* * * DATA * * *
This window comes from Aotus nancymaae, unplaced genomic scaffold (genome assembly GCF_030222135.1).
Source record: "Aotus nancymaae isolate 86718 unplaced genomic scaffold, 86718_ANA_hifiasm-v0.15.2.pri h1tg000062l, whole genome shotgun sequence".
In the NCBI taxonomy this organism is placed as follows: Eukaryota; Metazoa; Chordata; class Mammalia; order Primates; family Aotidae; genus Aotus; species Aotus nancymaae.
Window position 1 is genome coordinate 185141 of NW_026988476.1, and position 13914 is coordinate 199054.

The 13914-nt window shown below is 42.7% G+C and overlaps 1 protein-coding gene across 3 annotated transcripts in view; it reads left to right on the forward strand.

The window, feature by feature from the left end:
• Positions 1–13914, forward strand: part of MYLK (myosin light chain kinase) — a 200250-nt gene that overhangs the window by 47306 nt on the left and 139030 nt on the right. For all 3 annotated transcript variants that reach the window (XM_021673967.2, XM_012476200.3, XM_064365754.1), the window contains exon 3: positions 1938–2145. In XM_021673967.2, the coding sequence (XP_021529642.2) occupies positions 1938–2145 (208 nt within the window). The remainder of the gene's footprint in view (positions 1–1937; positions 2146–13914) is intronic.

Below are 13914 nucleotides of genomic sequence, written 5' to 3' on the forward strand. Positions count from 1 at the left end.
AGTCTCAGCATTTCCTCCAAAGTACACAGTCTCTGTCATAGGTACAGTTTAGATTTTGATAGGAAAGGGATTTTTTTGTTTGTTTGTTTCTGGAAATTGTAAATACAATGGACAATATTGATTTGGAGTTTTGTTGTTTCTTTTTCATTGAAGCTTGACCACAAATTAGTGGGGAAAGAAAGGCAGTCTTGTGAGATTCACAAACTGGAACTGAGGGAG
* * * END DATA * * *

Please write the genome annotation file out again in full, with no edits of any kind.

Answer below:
This window comes from Aotus nancymaae, unplaced genomic scaffold (genome assembly GCF_030222135.1).
Source record: "Aotus nancymaae isolate 86718 unplaced genomic scaffold, 86718_ANA_hifiasm-v0.15.2.pri h1tg000062l, whole genome shotgun sequence".
In the NCBI taxonomy this organism is placed as follows: Eukaryota; Metazoa; Chordata; class Mammalia; order Primates; family Aotidae; genus Aotus; species Aotus nancymaae.
Window position 1 is genome coordinate 185141 of NW_026988476.1, and position 13914 is coordinate 199054.

The 13914-nt window shown below is 42.7% G+C and overlaps 1 protein-coding gene across 3 annotated transcripts in view; it reads left to right on the forward strand.

The window, feature by feature from the left end:
• Positions 1–13914, forward strand: part of MYLK (myosin light chain kinase) — a 200250-nt gene that overhangs the window by 47306 nt on the left and 139030 nt on the right. For all 3 annotated transcript variants that reach the window (XM_021673967.2, XM_012476200.3, XM_064365754.1), the window contains exon 3: positions 1938–2145. In XM_021673967.2, the coding sequence (XP_021529642.2) occupies positions 1938–2145 (208 nt within the window). The remainder of the gene's footprint in view (positions 1–1937; positions 2146–13914) is intronic.

Below are 13914 nucleotides of genomic sequence, written 5' to 3' on the forward strand. Positions count from 1 at the left end.
AGTCTCAGCATTTCCTCCAAAGTACACAGTCTCTGTCATAGGTACAGTTTAGATTTTGATAGGAAAGGGATTTTTTTGTTTGTTTGTTTCTGGAAATTGTAAATACAATGGACAATATTGATTTGGAGTTTTGTTGTTTCTTTTTCATTGAAGCTTGACCACAAATTAGTGGGGAAAGAAAGGCAGTCTTGTGAGATTCACAAACTGGAACTGAGGGAG